Blonde

Frankly I’m glad I reserved my judgement for Blonde until a month after it debuted; on my first several listens I was profoundly let down, not just by the real lack of memorable tunes or lyrics, but by its sound as well. I was a big fan of Ocean’s Channel Orange in 2012, and while my opinions on it have shifted since I’ve grown up a bit, it’s still a memorable, unique, quiet little masterpiece that’ll endure beyond your average pop album. Frank himself brings both a sincere, respectful tone and a gorgeous, moving voice to his projects that bespeaks of a man wrought with passion for his art but insecurity too; real generation-defining stuff. But in terms of its production, Channel Orange shone because it had a rich command of its minimal style: though the songs were made up of only a few elements each, their tone, mix, and sound were so lush, spacious, and colorful that Frank found room to float atop them. Twinkling little keyboards, live drums (and some drum machines), thrumming bass, radiant brass, even Frank’s own voice, all layered beautifully. The beats blended both the synthesized and live, coalescing in a simple but elegant blend of contemporary pop, r&b, funk, and hip-hop.

Now, Blonde works far more with live instrumentation than Orange did, but that’s a moot point: the people who go nuts over these arrangements probably shrugged off last year’s genuine classic in Donnie Trumpet’s Surf without a second thought (those heathens.) Though the production techniques here feel similar to Orange’s, it’s only superficial; these arrangements, sparse as they often are, aren’t nearly as charming as anything like “Thinkin Bout You” or “Sweet Life.” Thus, the minimal arrangements, because they’re not as spacious and aural as the ones on Orange, require more musically entertaining and engaging ideas (AKA melody, harmony, good chord patterns, etc.) to sustain interest. And so we arrive to the nitty-gritty of it all: that the tunes aren’t there. Not enough, that is – I’d be lying if I said there was nothing of merit here – but I’m perfectly happy enough to give this a B+ and keep the stuff I enjoyed. Which, granted, is a decent amount: “Ivy” feels closer to a rock song than anything else on here, working surprisingly well; “Pink + White” from a musical standpoint sounds terrific, especially the jangly acoustic’s entrance at 1:13 (a lovely walk down a suburban street on a sunny day); “Self Control’s” got a breezy guitar riff; “Nights” smoothly streams through several beat changes and sections; “Seigfried’s” slippery, blurry guitar and the way it gradually moves into a nocturnal ballad; and “Godspeed,” which everybody seems to like, is alright. If I have to give credit where credit is due, I’d give it to these arrangements. Though these melodies don’t terribly impress me or stick with me, the way a lot of these tracks build is often impressive, changing naturally and shifting into something new entirely. And a lot of these songs flow and feel like rock songs as opposed to r&b ones – maybe it’s the guitars. There’s a bit of bite to ’em. I respect that.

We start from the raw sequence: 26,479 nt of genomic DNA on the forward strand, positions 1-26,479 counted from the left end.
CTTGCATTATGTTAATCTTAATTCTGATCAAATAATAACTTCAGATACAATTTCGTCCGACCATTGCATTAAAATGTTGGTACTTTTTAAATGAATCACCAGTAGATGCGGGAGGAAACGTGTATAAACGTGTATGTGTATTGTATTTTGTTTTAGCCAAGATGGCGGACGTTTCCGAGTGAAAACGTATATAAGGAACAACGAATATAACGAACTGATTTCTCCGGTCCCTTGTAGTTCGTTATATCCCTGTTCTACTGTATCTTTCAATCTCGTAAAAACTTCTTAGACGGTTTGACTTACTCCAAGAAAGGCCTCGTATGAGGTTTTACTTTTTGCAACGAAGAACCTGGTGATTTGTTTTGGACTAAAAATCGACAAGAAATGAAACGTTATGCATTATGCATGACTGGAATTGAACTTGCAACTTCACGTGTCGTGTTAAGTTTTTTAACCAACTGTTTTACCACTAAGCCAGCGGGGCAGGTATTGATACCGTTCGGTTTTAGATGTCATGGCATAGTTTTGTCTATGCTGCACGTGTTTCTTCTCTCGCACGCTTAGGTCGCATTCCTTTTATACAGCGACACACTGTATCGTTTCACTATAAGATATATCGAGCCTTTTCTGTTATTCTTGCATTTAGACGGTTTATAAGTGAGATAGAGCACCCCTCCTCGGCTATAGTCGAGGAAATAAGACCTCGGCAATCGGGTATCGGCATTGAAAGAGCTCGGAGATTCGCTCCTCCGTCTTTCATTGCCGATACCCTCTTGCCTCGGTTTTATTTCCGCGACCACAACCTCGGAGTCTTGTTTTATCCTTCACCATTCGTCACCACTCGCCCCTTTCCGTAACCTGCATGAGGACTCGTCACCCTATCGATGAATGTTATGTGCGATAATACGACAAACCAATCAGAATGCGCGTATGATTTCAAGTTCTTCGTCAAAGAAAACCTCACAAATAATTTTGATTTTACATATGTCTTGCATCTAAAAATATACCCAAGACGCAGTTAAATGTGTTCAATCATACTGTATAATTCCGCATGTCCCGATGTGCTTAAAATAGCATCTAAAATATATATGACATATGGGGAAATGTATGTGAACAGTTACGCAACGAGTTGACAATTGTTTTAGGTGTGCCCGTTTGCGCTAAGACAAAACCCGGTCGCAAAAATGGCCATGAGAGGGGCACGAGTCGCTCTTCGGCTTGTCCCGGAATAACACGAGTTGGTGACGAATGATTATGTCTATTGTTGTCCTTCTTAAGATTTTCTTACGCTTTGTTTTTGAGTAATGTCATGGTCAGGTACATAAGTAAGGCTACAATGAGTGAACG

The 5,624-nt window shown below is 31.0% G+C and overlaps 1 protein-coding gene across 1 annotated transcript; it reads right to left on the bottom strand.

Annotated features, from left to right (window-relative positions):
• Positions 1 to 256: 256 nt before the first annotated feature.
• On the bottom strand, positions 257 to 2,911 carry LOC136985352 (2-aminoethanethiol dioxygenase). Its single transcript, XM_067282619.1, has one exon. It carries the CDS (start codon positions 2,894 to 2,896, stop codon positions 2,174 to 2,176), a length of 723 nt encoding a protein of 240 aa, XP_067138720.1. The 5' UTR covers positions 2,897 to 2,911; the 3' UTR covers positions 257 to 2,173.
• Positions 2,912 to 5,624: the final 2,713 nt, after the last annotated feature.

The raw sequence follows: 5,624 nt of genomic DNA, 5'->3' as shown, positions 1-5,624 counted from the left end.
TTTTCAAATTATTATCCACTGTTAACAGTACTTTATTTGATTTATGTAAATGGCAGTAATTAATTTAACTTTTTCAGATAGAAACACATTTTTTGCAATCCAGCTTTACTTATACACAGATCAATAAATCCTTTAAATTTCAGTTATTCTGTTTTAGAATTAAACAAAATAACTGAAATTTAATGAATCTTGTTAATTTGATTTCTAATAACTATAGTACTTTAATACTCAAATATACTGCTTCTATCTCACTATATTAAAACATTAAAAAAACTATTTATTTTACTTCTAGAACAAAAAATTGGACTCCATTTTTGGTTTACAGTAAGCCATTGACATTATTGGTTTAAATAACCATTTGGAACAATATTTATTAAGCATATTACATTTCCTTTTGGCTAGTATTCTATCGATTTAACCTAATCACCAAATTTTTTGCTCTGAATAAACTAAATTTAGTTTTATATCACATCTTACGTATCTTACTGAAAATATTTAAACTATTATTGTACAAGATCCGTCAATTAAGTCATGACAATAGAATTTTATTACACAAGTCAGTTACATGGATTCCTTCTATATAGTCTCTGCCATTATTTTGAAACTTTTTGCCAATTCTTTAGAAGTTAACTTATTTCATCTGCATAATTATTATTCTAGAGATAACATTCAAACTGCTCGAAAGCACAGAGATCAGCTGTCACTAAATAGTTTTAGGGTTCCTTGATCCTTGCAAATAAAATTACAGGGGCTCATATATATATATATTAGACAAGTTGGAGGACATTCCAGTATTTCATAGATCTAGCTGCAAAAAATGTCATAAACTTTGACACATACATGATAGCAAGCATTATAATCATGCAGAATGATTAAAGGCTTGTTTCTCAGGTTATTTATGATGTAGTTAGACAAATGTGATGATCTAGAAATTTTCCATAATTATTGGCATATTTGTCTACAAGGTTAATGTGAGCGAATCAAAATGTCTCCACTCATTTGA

My favorite song here is “Seigfried,” and I adore it. Musically, it’s a nighttime drive through a blindingly bright city at two AM, with its opening section threatening to explode into life at multiple points before dissolving, melody growing more distant, strings rising and screeching, and suddenly it all drops out, just Frank speaking solemnly over the album’s best melody… almost five minutes of music that pass by in mere moments. It’s an arrangement that works in the album’s aesthetic world of rock-tinged r&b/pop: similarly spacey to Orange, but more distant, more wide open and panoramic. Orange sounded like bedroom music; this is outdoorsy and free-willed. Lyrically, it details the struggles of a twenty-something, living on his own, seeking answers and avoiding complete disillusionment. “I’d rather live outside,” “This is not my life / This is just a fond farewell to a friend,” basically the entire spoken word section… hard-hitting shit. Good shit.

Winding down, as far as stuff I don’t like (proper tracks, at least), “Solo” is pretty boring musically, no melody to speak of, with a decent vocal performance from Frank, and its reprise is useless. “Pretty Sweet” doesn’t get interesting till that breakbeat kicks in, and before that it’s unbearable. “Futura Free” is self-indulgent crap… not a lot of bad, thankfully. Did I miss anything? I don’t think so. Oh, and the skits and interludes on Frank Ocean albums are always pointless. The ones here serve even less of a purpose than the ones on Channel Orange did, somehow, and are preachy to boot. Fun. Also the vocal pitching here is worse even than on a Twenty One Pilots album. OK it isn’t nearly, but “Nikes” still fucking sucks. Chipmunk vocals need not exist outside The College Dropout. Fuck “Nikes.”

I have a feeling that if Blonde was Frank’s debut and he released Orange after, not many people’d be impressed with this. But we all want to love Frank Ocean – he’s one of the only people working in the mainstream who gets it, you know? Millennial struggles and all; his music has a sense of very attached loneliness, like you’re just biding your time to start living again, for real, once everything’s settled. He, like Kendrick, like Chance, even like Kanye, represent the sort of “lost-in-the-world” generation we’re all stuck in: people trying to make their way, optimistically and un-cynically, through our own lives. I’m sure I’m not the only one who feels a bit like this.

Oh well. Looking forward to the next full-length, Mr. Ocean! And have you considered maybe making another mixtape between now and then? That’d be cool. Peace.

B+

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